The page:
The evening at Nells was quite juxtaposed to the Saturday evening I had spent in the venue. The first evening I spent was very serious, almost silent and specialist. However this evening was quite the opposite, with upbeat dancing from moment one, the demographic seemed far more ‘excited’ than Saturdays crowd, with a high level of chatting in between songs, it was perhaps a little too loud in laughter for my liking. However, the same set up of the stage at Saturday: minimal lights and back drop ensuring upmost attention to the music and the artist. The 200 capacity at Nells really makes for an intimate show, one where you really feel as though you have seen, even met the artists. 

I thouroughly enjoyed my evening with Baba Zula, and would recommend their live performance to anyone into dancing, Balkans, Turkish, Psychedelia, Rock’n’roll, shredding solos and all manner of hooligan-ary and fun, and of corse, impeccable musicianship. 

 

Me and Murat Ertel  Baba Zula @ Nells Jazz & Blues   29.01.18

Me and Murat Ertel

Baba Zula @ Nells Jazz & Blues 

29.01.18

 

 

 

 

The Dzambo Agusevi Orchestra, With Special Guests, Mamak Khadem and Olcay Bayir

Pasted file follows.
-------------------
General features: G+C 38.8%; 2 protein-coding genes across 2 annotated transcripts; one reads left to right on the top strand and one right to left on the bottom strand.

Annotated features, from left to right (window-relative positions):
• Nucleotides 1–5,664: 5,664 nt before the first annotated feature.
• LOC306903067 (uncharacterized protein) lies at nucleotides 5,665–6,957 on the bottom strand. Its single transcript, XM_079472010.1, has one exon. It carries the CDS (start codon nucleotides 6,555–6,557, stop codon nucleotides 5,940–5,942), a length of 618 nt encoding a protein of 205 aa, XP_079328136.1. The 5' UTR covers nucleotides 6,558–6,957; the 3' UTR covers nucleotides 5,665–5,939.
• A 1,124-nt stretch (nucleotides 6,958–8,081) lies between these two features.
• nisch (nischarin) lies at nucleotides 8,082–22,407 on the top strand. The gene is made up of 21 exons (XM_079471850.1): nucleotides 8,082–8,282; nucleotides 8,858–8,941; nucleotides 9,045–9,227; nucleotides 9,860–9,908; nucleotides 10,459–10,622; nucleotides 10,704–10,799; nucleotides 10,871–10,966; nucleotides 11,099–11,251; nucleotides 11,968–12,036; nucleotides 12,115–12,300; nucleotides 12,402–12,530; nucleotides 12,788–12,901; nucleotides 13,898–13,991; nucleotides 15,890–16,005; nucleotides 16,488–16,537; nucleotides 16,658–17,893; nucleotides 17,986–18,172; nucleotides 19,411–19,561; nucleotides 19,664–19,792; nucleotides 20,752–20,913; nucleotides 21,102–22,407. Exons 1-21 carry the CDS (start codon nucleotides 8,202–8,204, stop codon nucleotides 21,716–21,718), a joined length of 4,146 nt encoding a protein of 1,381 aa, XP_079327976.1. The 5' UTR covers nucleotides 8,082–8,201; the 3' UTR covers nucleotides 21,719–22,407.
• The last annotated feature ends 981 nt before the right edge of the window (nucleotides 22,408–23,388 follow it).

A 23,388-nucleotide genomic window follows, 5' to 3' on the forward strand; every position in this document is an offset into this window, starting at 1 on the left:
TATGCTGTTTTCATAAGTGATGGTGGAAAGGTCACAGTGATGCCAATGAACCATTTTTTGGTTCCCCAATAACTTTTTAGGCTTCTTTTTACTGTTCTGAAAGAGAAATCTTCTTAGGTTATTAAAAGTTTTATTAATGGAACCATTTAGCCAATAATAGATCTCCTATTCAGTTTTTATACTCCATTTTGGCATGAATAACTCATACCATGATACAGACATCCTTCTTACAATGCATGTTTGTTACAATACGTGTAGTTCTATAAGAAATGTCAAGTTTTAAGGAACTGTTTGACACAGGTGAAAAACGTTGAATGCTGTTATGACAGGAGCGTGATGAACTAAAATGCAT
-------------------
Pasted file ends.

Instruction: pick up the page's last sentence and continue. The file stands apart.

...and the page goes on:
DzamboContent

28.02.17

The Forbe, Camden

 

Having never before been to the Forbe in Camden, I admired the interior; classy wooden walls, high ceilings, intriguing angles and a wall of plants I particularly liked. The stage was set for the opening act; Olcay Bayir and her touring band. Coming from Turkey with Kurdish origins, Olcay mixes the classical Anatolian musical traditions with her western musical training. Coming to the stage it must be noted how wonderfully gracious Olcay Bayir looked, wearing a classy black dress embellished with beautiful jewellery, the audience quickly hushed. 

Olcay started her performance by singing an original composition in a wonderful soprano voice, that managed to stretch from the lowest octaves climbing steadily higher and higher until I’m sure she managed to squeeze five different octaves into one song. The drums and the five stringed bass sounded more western influenced driving each song with an almost rock’n’roll sound. This contrasted well with the traditional techniques used playing the acoustic guitar, and the pairing of the Kaval, a traditional flute instrument from Turkey, with the violin, harmonising and together ornamenting around the operatic voice of Olcay. 

Olcay Bayir treated us to one or two originals off her new upcoming album. Olcay’s stunning voice echoed through the unusual space connecting to every audience member. The use of the Kaval working with the violin really lifted the Macedonian sounds from her compositions creating a fusion of music that is not only easy to listen too, but also divine with rich textures. Olcay Bayir announced that for her second upcoming album she has launched a crowd funder to help towards the cost, in return she’s offering rewards, plus pre-orders of the album. After 45 minutes of playing Olcay left the stage to be set up for the nine piece all brass balkan orchestra.